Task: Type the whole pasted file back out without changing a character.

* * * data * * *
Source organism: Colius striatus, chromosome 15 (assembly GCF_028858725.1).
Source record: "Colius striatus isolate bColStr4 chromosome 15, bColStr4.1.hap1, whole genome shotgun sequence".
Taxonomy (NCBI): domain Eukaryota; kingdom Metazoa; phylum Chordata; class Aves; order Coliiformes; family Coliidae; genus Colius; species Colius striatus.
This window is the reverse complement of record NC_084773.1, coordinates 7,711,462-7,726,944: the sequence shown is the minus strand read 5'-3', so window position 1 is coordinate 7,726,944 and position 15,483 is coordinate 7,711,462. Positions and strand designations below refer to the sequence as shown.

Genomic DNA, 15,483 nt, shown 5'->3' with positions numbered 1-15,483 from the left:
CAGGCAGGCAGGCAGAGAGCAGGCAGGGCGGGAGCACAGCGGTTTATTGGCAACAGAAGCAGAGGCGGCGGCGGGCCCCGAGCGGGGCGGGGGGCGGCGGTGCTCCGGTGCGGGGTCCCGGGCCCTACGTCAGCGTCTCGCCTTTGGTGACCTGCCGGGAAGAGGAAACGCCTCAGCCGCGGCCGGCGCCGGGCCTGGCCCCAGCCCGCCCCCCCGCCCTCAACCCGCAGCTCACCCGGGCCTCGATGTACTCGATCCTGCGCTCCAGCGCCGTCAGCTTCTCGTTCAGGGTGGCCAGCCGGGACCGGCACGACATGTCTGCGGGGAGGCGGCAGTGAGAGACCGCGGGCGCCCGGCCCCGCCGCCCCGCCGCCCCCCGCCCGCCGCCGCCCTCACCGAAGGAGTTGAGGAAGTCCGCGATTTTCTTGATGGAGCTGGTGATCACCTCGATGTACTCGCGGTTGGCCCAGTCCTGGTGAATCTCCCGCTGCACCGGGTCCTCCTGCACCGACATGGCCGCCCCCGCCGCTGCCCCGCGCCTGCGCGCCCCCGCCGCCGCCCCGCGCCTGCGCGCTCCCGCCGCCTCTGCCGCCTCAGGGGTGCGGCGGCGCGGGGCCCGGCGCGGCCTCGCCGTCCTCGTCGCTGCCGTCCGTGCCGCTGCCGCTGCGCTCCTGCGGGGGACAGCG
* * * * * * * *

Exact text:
Source organism: Colius striatus, chromosome 15 (assembly GCF_028858725.1).
Source record: "Colius striatus isolate bColStr4 chromosome 15, bColStr4.1.hap1, whole genome shotgun sequence".
Taxonomy (NCBI): domain Eukaryota; kingdom Metazoa; phylum Chordata; class Aves; order Coliiformes; family Coliidae; genus Colius; species Colius striatus.
This window is the reverse complement of record NC_084773.1, coordinates 7,711,462-7,726,944: the sequence shown is the minus strand read 5'-3', so window position 1 is coordinate 7,726,944 and position 15,483 is coordinate 7,711,462. Positions and strand designations below refer to the sequence as shown.

Genomic DNA, 15,483 nt, shown 5'->3' with positions numbered 1-15,483 from the left:
CAGGCAGGCAGGCAGAGAGCAGGCAGGGCGGGAGCACAGCGGTTTATTGGCAACAGAAGCAGAGGCGGCGGCGGGCCCCGAGCGGGGCGGGGGGCGGCGGTGCTCCGGTGCGGGGTCCCGGGCCCTACGTCAGCGTCTCGCCTTTGGTGACCTGCCGGGAAGAGGAAACGCCTCAGCCGCGGCCGGCGCCGGGCCTGGCCCCAGCCCGCCCCCCCGCCCTCAACCCGCAGCTCACCCGGGCCTCGATGTACTCGATCCTGCGCTCCAGCGCCGTCAGCTTCTCGTTCAGGGTGGCCAGCCGGGACCGGCACGACATGTCTGCGGGGAGGCGGCAGTGAGAGACCGCGGGCGCCCGGCCCCGCCGCCCCGCCGCCCCCCGCCCGCCGCCGCCCTCACCGAAGGAGTTGAGGAAGTCCGCGATTTTCTTGATGGAGCTGGTGATCACCTCGATGTACTCGCGGTTGGCCCAGTCCTGGTGAATCTCCCGCTGCACCGGGTCCTCCTGCACCGACATGGCCGCCCCCGCCGCTGCCCCGCGCCTGCGCGCCCCCGCCGCCGCCCCGCGCCTGCGCGCTCCCGCCGCCTCTGCCGCCTCAGGGGTGCGGCGGCGCGGGGCCCGGCGCGGCCTCGCCGTCCTCGTCGCTGCCGTCCGTGCCGCTGCCGCTGCGCTCCTGCGGGGGACAGCG